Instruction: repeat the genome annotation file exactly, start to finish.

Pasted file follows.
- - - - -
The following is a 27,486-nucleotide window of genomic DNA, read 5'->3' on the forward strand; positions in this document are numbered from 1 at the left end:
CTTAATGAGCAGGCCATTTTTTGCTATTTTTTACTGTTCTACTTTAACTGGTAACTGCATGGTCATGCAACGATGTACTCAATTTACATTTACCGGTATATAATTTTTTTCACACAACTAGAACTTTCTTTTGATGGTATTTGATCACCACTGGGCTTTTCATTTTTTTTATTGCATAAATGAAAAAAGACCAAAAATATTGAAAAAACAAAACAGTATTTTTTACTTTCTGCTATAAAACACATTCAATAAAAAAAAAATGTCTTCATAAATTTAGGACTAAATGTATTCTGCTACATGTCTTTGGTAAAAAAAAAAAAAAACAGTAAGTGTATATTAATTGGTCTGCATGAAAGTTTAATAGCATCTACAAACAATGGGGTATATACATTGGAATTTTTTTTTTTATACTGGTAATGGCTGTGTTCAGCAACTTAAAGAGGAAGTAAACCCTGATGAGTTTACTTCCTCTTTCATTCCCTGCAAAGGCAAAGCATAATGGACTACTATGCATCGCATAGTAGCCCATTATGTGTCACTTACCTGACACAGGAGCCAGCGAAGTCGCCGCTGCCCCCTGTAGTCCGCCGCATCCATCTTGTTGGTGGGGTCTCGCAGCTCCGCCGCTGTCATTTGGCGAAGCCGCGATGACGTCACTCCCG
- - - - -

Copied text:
The following is a 27,486-nucleotide window of genomic DNA, read 5'->3' on the forward strand; positions in this document are numbered from 1 at the left end:
CTTAATGAGCAGGCCATTTTTTGCTATTTTTTACTGTTCTACTTTAACTGGTAACTGCATGGTCATGCAACGATGTACTCAATTTACATTTACCGGTATATAATTTTTTTCACACAACTAGAACTTTCTTTTGATGGTATTTGATCACCACTGGGCTTTTCATTTTTTTTATTGCATAAATGAAAAAAGACCAAAAATATTGAAAAAACAAAACAGTATTTTTTACTTTCTGCTATAAAACACATTCAATAAAAAAAAAATGTCTTCATAAATTTAGGACTAAATGTATTCTGCTACATGTCTTTGGTAAAAAAAAAAAAAAACAGTAAGTGTATATTAATTGGTCTGCATGAAAGTTTAATAGCATCTACAAACAATGGGGTATATACATTGGAATTTTTTTTTTTATACTGGTAATGGCTGTGTTCAGCAACTTAAAGAGGAAGTAAACCCTGATGAGTTTACTTCCTCTTTCATTCCCTGCAAAGGCAAAGCATAATGGACTACTATGCATCGCATAGTAGCCCATTATGTGTCACTTACCTGACACAGGAGCCAGCGAAGTCGCCGCTGCCCCCTGTAGTCCGCCGCATCCATCTTGTTGGTGGGGTCTCGCAGCTCCGCCGCTGTCATTTGGCGAAGCCGCGATGACGTCACTCCCG